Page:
Imágenes de páginas

many great subjects; such as were auxiliary with them to the war, some thousand, some fifteen hundred bowmen, some more, others less; these they called sagamores. This. Bashaba had many enemies, especially those to the east and northeast, whom they called Tarentines; those to the west and southwest were called Sockhigones. But the Tarentines were counted a more warlike and hardy people, and had indeed the best opportunity to make their attempts upon them, by reason of the conveniency and opportunity of the rivers and sea, which afforded a speedy passage into the Bashaba's country, which was called Moasham; and that part of the country which lay between the Sockhigones' country and Moasham was called Apistama. The Massachisans and Bashabas were sometimes friends and sometimes enemies, as it fell out; but the Bashaba and his people seemed to be of some eminence above the rest in all that part of the continent; his own chief abode was not far from Pemaquid. But the war growing more and more violent between the Bashaba and the Tarentines, who (as it seemed) presumed upon the hopes they had to be favored of the French that were seated in Canada, their next neighbors, the Tarentines surprised the Bashaba, and slew him and all his people near about him, carrying away his women and such other matters as they thought of value. After his death, the public business running to confusion for want of a head, the rest of his great sagamores fell at variance among themselves, spoiled and destroyed each other's people and provision, and famine took hold of many; which was seconded by a great and general plague, which so violently reigned for three years together, that in a manner the greater part of that land was left desert, without any to disturb or oppose our free and peaceable possession thereof; from whence we may justly conclude that God made the way to effect his work according to the time he had assigned for laying the foundation thereof. In all which there is to be noted, the next of the Plantations, before spoken of, were not performed but by war and slaughter, and some of them with murther of so many millions of the natives as it is horror to be spoken of, especially being done by the hands of Christians, who alone of all people in the world profess the gaining of all souls to God only by preaching the Gospel of Christ Jesus, our sole Redeemer; and all this done, as being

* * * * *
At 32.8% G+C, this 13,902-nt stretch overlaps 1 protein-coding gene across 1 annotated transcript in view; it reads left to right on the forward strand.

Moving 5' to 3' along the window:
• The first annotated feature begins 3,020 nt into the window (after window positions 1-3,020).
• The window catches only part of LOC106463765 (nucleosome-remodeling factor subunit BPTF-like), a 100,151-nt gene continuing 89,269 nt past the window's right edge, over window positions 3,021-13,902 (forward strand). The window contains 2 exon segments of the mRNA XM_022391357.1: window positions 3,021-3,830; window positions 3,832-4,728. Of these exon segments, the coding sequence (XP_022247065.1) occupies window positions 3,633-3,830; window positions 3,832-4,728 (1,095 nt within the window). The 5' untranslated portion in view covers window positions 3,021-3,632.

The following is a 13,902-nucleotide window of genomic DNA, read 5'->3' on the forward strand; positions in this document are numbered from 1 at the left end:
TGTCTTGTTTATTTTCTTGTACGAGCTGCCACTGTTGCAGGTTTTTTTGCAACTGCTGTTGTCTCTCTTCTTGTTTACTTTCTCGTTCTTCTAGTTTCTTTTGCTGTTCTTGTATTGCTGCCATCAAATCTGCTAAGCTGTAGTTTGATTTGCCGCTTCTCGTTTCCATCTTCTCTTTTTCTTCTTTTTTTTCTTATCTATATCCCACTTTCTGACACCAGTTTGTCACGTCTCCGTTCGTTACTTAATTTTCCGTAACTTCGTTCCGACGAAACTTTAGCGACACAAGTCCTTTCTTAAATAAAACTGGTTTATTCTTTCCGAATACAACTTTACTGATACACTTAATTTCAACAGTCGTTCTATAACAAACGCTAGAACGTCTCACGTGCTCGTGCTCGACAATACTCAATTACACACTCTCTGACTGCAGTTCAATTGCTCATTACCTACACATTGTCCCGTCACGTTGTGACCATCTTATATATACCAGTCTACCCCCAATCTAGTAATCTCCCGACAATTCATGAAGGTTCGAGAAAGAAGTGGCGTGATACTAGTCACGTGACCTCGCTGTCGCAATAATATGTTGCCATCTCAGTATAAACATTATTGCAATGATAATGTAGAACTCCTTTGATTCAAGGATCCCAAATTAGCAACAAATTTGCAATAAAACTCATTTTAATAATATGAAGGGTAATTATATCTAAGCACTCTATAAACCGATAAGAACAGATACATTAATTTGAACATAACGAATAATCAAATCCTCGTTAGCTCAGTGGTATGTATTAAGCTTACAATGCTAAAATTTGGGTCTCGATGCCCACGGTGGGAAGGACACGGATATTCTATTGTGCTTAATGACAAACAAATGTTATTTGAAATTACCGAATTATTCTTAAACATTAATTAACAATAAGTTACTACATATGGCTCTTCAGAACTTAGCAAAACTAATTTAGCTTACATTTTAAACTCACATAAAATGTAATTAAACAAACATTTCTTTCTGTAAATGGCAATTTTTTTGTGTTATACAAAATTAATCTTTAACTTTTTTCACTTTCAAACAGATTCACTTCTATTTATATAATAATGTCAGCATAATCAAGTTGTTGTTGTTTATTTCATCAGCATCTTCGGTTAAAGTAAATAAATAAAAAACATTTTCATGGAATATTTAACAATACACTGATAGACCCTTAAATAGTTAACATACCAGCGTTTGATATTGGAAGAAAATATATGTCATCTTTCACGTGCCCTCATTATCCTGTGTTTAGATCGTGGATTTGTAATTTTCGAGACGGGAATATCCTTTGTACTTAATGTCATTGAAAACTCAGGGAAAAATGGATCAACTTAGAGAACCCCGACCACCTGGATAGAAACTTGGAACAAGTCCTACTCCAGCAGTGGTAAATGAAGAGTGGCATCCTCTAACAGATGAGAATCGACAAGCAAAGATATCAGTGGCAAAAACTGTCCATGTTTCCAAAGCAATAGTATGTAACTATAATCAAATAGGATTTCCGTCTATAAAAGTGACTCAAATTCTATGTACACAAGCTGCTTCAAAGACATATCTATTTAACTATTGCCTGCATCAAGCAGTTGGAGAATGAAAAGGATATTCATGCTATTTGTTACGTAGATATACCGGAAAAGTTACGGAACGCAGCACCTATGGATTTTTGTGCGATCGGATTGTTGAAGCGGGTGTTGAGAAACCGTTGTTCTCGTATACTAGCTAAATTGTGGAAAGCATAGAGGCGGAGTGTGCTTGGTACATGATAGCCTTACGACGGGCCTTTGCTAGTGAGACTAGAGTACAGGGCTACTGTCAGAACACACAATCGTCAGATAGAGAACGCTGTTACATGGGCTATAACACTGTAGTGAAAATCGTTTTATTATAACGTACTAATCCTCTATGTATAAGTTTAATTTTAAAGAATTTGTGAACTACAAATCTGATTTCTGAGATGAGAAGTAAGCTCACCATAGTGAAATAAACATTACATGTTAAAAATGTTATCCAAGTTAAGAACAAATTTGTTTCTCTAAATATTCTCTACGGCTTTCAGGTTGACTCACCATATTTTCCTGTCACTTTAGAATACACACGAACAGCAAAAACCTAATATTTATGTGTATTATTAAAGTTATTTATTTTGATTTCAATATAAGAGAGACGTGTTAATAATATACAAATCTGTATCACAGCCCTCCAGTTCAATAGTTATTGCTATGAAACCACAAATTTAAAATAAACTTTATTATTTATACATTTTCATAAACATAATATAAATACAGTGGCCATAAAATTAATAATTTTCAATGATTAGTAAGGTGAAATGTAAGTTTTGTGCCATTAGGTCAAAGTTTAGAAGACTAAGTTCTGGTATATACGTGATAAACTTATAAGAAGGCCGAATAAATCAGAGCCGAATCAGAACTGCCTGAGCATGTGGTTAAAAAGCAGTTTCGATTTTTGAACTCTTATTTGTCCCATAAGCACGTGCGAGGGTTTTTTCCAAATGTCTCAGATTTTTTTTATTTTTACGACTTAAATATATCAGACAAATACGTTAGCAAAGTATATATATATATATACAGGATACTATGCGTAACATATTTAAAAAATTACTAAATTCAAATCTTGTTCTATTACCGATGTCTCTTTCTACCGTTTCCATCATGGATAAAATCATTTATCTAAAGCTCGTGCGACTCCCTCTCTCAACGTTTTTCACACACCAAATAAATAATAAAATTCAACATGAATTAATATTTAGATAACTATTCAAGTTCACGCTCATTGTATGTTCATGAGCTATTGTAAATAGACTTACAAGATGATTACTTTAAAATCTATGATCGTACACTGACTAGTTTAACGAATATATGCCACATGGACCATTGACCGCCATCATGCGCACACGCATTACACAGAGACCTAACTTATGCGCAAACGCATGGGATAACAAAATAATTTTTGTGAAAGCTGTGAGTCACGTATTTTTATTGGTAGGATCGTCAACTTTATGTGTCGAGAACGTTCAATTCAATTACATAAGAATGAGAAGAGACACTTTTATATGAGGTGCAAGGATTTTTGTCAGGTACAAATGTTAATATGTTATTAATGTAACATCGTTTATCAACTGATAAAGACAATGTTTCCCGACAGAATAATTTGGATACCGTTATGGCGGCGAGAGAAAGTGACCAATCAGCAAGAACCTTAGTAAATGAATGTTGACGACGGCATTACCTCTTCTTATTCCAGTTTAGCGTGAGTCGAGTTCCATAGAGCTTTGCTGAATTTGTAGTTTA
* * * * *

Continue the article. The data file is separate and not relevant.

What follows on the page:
presented persecuted, not persecuting. But let us be silent and confess that that is best done that God doth himself; and next, we must know that what he suffers to be done is not for us rashly to censure, but to give him the glory for all, whose will we desire may be done here on as, &c.

Yet I trust we may be humbly bold to believe that when God manifesteth his assistance unto his people, he gives them cause to believe he will not leave them till they leave him.


The Benefits already received, and what time and industry may produce.

As for the benefit which may arise by such Plantations, especially those our nation is in travail with at present, first we find by daily experience what numbers of shipping and mariners are employed thereby. Next, how many thousands of the subjects are transported into those parts, that otherwise might have settled themselves under foreign states, to the prejudice and hindrance of our own manufacturers and overthrow of that kind of trade; whereas by planting where they do, that is not only prevented, but new trades impossible to be raised. Further, it prevents our neighbors from occupying those territories that so diligently (according to their powers) sought to possess themselves thereof, who by that means might easily (as it were) besiege us on all sides, that we should neither be southward, nor follow our fishing craft in New-found-land, or upon those coasts, but by their permission.

But the same advantage, by means of those Plantations, lies now in our power, if the King shall have occasion to make use thereof; besides so large a continent abounding with so many excellent lakes, of so mighty extent, from whence issue so many rivers, such variable kinds of soil rich in fructification of all manner of seeds or grain, so likely to abound in minerals of all sorts, and other rich gain of commodities not yet to be known, besides furs of several kinds, both useful and merchantable, proper for foreign markets.